it is not the river carrying us away

By | 1 February 2014

The armoured bream glint
and scatter. We bunt the hull
against a submerged pylon. The anchor
chatters its chain against the gunwale and
vanishes. We can feel in the swing of the dinghy
how the anchor kites in dark silt thin
almost as the water itself.

This is how the river catches,
hauling what it can from underfed creeks,
widening to pools where the tiger snake,
quick as history, swims in patches
of water warmed to a green
opacity. How many spirits
are caught in the phosphate
run-off, tugged, almost weightless,
against underwater rocks, torn at times,
only to come back together.

Rivers are secretive. They do something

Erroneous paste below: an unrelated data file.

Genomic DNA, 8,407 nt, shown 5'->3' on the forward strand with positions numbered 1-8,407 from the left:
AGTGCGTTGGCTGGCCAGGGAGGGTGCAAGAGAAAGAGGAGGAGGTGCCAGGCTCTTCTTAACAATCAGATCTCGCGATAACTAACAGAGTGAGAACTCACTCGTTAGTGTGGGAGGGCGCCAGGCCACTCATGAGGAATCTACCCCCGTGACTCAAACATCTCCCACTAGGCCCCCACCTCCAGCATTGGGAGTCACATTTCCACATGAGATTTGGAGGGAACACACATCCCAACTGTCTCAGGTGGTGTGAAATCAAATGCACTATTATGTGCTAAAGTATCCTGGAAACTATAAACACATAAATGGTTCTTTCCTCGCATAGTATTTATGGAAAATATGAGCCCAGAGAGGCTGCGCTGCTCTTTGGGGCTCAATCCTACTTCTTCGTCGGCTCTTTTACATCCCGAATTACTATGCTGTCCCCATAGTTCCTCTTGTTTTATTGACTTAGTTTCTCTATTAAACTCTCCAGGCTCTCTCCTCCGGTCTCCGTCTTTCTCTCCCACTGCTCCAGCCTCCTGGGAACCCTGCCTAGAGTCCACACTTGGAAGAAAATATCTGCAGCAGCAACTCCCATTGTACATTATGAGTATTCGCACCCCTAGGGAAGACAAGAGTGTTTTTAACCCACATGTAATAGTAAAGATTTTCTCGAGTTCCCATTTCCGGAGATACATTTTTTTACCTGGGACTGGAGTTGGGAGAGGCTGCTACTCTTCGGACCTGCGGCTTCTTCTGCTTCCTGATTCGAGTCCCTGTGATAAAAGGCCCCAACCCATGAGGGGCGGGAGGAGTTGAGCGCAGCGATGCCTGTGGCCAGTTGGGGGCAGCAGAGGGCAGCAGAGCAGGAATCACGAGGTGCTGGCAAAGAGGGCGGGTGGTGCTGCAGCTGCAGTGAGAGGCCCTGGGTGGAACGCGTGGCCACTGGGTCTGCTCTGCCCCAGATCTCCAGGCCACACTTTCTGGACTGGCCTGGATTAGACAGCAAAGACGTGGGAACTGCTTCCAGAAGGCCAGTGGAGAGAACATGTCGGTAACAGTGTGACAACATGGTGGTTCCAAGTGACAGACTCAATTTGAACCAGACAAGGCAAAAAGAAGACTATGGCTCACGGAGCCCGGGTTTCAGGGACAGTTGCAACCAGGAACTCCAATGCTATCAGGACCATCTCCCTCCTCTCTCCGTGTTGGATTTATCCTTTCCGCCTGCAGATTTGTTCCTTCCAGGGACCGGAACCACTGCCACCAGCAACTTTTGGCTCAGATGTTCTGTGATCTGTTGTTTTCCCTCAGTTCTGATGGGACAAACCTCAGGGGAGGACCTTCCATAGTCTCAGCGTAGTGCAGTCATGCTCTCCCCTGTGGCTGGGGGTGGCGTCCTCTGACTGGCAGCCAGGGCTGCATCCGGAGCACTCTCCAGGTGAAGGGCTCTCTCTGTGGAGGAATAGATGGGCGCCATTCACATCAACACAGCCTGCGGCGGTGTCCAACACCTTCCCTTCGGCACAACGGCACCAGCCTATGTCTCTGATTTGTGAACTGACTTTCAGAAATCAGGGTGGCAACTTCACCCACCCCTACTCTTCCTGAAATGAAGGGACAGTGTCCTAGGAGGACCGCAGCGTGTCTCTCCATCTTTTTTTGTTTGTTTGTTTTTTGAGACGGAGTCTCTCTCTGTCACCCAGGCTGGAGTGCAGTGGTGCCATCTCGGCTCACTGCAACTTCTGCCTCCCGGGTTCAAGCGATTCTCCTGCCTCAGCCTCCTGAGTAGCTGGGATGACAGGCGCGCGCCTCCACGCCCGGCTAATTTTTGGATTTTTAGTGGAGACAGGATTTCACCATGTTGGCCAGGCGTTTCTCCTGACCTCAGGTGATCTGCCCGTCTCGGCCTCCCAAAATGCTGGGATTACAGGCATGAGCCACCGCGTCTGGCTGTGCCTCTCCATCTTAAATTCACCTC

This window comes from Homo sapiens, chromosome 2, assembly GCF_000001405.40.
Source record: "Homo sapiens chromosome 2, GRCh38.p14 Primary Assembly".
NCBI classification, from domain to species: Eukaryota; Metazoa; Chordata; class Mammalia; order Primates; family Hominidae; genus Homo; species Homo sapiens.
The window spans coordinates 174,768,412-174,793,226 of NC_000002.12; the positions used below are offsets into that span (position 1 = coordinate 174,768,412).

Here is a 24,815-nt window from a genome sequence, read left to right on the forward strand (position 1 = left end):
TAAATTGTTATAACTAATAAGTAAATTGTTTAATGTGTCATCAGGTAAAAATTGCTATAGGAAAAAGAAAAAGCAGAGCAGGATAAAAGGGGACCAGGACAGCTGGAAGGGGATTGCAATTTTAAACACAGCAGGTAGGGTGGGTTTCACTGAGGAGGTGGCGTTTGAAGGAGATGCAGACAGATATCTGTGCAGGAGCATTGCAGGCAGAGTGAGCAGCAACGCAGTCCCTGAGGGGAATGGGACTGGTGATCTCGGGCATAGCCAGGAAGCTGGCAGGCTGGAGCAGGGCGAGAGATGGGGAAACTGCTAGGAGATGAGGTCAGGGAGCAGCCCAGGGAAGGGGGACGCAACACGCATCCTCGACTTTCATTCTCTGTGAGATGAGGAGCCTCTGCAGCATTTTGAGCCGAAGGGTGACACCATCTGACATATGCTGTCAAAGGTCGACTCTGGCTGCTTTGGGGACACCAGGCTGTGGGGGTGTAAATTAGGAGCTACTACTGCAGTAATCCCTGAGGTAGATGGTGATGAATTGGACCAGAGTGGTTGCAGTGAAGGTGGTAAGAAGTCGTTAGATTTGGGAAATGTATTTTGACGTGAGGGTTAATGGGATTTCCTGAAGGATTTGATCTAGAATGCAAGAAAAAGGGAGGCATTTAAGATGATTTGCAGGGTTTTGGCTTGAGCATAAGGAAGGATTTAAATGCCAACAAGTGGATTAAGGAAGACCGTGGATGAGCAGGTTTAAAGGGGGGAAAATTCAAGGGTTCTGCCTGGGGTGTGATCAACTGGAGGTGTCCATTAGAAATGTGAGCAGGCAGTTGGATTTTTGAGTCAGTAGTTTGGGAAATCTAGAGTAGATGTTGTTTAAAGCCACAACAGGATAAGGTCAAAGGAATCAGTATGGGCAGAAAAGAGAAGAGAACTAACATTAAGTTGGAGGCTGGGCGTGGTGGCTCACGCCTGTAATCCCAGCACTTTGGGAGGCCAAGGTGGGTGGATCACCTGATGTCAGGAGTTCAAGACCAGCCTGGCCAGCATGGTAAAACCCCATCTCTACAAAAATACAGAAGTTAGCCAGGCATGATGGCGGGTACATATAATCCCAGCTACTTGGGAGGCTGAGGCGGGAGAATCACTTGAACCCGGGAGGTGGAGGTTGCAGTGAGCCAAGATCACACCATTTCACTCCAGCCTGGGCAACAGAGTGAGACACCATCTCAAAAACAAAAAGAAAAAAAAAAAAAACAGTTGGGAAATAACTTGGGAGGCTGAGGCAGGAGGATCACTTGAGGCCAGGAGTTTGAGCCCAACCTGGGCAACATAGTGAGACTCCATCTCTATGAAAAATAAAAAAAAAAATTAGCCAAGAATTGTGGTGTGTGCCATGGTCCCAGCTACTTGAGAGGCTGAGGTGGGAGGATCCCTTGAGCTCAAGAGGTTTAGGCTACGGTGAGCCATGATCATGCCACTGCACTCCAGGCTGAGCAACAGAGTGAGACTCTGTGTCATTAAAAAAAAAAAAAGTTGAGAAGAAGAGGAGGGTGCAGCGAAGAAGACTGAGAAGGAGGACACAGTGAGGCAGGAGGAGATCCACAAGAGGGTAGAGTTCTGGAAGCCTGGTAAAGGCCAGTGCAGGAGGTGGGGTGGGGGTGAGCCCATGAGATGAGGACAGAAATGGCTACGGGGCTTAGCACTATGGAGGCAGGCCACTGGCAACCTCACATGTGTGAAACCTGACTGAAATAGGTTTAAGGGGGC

to time. But only rarely do they catch fire –
the day smoking down on us, the cold cinder
crumble of a paperbark under hand, the hot sheet
of the surface at sunset, the hook in the eye
of a whiting. When the anchor is raised,
it’s a dead weight, laden flukes trailing dark
mud as it emerges. We have caught
almost nothing. But we hear,
in the beginnings of night
how, on the river, even
a voice is ash,
at last hushed.

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